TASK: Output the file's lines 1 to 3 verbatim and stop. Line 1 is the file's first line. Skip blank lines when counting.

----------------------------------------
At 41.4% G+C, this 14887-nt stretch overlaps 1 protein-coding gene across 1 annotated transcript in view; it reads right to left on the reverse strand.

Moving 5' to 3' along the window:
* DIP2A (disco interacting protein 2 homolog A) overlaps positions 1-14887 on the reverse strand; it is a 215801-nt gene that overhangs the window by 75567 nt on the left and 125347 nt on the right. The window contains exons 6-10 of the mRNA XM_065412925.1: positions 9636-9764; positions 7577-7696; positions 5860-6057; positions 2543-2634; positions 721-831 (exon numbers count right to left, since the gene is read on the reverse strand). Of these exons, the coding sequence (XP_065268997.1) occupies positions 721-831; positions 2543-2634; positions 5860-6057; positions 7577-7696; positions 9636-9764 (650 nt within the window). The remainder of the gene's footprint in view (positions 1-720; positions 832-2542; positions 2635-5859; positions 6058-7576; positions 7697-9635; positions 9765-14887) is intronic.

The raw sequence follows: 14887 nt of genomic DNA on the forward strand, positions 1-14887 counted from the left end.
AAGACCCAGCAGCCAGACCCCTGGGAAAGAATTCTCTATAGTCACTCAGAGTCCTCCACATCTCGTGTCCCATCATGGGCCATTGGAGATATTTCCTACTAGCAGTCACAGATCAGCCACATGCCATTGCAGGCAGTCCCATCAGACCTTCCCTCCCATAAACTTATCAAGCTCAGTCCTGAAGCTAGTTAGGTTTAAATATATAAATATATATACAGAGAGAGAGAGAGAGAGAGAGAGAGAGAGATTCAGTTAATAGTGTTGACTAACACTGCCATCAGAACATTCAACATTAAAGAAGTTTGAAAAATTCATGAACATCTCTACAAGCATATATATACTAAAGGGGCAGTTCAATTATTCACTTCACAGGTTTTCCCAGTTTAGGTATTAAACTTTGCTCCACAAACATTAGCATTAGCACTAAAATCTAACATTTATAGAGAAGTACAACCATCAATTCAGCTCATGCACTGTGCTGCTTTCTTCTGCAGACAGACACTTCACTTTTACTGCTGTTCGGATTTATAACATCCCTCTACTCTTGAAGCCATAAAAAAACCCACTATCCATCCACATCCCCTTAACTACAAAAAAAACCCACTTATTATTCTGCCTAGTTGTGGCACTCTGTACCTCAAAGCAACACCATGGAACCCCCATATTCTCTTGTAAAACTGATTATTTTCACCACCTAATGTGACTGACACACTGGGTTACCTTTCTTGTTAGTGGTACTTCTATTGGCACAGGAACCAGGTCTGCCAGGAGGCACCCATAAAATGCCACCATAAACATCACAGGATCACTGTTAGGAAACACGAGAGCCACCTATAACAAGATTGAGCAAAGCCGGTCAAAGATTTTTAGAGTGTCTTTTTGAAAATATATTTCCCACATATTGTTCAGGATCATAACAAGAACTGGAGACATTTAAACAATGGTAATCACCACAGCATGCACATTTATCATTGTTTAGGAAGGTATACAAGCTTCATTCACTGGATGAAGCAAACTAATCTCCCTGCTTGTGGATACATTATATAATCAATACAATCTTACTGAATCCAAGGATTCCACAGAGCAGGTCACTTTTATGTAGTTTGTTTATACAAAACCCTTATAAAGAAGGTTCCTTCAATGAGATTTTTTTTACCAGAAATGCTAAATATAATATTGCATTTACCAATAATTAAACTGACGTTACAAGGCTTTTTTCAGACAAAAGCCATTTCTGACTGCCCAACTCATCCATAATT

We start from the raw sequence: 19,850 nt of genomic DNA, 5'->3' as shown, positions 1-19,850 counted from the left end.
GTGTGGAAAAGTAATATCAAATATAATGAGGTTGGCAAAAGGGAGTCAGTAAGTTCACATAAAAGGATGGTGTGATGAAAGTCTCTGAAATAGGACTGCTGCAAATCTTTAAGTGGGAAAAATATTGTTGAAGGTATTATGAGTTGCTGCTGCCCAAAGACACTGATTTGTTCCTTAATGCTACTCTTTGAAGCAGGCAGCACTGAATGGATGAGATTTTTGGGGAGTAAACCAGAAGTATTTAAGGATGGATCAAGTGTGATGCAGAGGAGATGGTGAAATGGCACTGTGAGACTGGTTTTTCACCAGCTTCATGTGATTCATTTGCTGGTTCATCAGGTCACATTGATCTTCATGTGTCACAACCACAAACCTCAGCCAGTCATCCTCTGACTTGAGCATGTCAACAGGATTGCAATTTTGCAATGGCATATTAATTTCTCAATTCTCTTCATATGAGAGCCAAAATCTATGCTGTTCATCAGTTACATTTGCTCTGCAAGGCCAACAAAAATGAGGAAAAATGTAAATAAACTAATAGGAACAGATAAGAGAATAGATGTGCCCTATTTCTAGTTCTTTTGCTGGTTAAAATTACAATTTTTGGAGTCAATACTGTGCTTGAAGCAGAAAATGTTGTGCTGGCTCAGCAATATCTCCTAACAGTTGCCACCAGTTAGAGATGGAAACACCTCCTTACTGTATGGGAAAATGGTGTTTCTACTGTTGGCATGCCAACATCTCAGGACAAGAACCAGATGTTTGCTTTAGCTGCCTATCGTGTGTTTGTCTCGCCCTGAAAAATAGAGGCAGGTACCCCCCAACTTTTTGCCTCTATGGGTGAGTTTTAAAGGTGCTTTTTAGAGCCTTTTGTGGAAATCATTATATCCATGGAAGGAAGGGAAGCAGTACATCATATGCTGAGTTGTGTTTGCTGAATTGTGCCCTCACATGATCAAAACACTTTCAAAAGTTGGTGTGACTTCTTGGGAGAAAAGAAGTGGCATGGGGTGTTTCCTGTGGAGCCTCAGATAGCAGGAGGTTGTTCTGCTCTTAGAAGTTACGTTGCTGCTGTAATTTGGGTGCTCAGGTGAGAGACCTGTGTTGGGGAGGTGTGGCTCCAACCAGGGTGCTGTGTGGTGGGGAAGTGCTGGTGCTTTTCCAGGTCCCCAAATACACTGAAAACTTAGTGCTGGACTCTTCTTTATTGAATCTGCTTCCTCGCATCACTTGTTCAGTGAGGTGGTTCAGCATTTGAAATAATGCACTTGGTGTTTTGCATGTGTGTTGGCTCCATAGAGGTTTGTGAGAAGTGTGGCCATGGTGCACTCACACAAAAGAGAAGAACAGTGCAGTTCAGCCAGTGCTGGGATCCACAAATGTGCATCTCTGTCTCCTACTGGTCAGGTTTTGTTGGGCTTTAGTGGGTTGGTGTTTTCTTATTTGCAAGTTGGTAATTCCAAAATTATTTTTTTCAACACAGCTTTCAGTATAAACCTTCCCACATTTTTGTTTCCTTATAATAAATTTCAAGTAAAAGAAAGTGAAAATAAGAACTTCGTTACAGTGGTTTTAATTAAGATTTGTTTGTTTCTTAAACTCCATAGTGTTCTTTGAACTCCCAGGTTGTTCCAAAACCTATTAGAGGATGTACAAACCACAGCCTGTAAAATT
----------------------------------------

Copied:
At 41.4% G+C, this 14887-nt stretch overlaps 1 protein-coding gene across 1 annotated transcript in view; it reads right to left on the reverse strand.

Moving 5' to 3' along the window:
* DIP2A (disco interacting protein 2 homolog A) overlaps positions 1-14887 on the reverse strand; it is a 215801-nt gene that overhangs the window by 75567 nt on the left and 125347 nt on the right. The window contains exons 6-10 of the mRNA XM_065412925.1: positions 9636-9764; positions 7577-7696; positions 5860-6057; positions 2543-2634; positions 721-831 (exon numbers count right to left, since the gene is read on the reverse strand). Of these exons, the coding sequence (XP_065268997.1) occupies positions 721-831; positions 2543-2634; positions 5860-6057; positions 7577-7696; positions 9636-9764 (650 nt within the window). The remainder of the gene's footprint in view (positions 1-720; positions 832-2542; positions 2635-5859; positions 6058-7576; positions 7697-9635; positions 9765-14887) is intronic.